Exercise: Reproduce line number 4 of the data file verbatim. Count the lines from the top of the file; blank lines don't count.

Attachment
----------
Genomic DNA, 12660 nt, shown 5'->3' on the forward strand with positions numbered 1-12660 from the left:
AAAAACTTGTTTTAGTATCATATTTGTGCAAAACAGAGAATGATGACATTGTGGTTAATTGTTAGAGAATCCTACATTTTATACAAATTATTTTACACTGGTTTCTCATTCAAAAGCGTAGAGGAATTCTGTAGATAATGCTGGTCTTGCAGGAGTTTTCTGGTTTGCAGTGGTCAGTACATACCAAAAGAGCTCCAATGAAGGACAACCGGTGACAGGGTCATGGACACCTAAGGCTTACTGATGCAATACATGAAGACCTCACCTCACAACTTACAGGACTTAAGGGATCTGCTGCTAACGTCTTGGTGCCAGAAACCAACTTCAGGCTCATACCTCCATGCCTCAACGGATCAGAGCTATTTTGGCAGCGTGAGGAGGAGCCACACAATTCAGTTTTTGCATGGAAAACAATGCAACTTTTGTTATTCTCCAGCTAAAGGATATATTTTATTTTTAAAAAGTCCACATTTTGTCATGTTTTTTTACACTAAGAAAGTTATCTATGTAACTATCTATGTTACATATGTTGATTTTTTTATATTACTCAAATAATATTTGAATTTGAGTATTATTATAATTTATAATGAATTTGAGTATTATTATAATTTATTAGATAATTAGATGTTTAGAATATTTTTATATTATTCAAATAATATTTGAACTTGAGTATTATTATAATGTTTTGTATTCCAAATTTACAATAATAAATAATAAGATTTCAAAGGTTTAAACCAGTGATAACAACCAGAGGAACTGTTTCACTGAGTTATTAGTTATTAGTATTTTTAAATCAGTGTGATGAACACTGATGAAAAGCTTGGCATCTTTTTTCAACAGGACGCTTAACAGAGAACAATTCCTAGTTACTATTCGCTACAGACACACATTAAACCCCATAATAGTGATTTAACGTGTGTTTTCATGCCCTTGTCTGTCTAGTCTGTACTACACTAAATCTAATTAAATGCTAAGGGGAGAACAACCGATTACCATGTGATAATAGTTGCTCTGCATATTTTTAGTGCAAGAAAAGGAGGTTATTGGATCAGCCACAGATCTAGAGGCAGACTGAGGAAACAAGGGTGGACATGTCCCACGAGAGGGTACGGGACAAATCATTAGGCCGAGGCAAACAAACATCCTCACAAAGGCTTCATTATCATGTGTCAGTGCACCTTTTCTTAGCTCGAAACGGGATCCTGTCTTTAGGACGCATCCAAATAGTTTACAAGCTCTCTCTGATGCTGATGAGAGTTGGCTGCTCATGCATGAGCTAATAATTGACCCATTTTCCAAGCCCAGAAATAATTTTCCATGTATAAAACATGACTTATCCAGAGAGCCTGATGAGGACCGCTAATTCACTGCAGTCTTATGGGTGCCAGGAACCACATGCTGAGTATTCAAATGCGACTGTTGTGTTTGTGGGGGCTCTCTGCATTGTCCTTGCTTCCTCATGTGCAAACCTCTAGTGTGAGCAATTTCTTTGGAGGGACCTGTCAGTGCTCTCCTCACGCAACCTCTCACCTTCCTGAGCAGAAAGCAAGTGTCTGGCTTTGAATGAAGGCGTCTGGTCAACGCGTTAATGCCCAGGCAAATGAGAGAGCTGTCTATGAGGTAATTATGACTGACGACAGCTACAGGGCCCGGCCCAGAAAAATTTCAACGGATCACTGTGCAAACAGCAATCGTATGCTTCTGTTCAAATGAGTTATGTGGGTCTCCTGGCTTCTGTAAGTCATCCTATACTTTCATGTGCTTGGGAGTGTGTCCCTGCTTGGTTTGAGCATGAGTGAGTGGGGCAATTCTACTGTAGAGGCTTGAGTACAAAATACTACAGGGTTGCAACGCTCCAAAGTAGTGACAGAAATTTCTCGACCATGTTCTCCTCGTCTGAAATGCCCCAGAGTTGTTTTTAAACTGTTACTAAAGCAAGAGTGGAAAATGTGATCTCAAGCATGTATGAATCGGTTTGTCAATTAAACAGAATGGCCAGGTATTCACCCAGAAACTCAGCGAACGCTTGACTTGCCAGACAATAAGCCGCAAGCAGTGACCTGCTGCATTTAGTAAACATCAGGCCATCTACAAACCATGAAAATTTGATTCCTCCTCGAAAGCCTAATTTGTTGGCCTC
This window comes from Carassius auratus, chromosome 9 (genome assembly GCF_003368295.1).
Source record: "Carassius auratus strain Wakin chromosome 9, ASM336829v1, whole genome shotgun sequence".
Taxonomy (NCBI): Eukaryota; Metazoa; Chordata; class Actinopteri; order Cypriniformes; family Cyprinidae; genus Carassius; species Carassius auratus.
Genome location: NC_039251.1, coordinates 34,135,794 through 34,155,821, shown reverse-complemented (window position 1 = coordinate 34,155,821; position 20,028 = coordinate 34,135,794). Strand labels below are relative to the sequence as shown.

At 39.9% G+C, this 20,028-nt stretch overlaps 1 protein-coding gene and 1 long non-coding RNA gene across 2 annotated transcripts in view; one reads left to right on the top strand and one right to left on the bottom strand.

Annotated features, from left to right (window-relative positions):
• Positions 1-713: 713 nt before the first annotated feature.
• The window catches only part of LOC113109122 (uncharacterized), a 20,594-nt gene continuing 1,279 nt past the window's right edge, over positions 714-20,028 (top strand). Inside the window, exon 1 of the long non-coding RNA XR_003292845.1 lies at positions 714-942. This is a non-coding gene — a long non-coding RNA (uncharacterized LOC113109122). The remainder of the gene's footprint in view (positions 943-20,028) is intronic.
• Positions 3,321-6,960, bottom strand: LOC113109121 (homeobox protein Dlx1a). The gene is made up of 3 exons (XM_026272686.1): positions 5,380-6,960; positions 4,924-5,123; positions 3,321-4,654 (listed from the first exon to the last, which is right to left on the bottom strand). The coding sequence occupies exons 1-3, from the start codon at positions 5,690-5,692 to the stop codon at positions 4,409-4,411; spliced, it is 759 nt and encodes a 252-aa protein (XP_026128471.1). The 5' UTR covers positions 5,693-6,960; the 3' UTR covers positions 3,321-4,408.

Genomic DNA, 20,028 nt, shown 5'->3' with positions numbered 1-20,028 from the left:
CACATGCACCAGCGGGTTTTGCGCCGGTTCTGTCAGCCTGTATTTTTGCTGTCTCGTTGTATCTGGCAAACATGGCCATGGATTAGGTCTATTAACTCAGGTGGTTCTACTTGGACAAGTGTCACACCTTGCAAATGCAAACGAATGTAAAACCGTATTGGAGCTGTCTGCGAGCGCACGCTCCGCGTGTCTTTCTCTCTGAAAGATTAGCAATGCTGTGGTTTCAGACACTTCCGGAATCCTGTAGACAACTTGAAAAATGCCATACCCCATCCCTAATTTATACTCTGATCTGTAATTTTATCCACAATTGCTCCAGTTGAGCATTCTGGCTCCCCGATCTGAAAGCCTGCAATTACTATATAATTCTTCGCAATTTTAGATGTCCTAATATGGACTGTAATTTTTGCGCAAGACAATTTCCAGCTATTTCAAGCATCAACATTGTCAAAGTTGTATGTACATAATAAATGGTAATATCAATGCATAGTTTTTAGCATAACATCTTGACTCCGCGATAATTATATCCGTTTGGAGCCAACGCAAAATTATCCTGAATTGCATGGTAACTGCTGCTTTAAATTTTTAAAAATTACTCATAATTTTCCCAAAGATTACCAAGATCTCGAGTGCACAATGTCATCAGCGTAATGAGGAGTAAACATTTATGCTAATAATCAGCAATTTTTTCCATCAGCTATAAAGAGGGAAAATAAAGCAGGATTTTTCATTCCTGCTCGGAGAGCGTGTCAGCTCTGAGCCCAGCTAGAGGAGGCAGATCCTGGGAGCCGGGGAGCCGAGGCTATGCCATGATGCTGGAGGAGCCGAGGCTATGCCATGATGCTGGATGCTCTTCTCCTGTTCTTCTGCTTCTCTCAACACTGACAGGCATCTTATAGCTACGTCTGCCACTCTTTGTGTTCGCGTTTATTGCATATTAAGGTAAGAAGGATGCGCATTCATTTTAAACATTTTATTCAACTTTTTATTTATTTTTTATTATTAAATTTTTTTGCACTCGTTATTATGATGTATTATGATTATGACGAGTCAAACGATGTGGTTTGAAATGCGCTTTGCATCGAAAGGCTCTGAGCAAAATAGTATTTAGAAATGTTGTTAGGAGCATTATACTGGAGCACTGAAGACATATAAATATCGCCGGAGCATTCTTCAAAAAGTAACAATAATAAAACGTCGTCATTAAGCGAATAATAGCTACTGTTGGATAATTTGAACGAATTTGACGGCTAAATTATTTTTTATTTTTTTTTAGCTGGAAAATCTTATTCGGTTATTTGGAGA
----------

Source record: "Carassius auratus strain Wakin chromosome 9, ASM336829v1, whole genome shotgun sequence".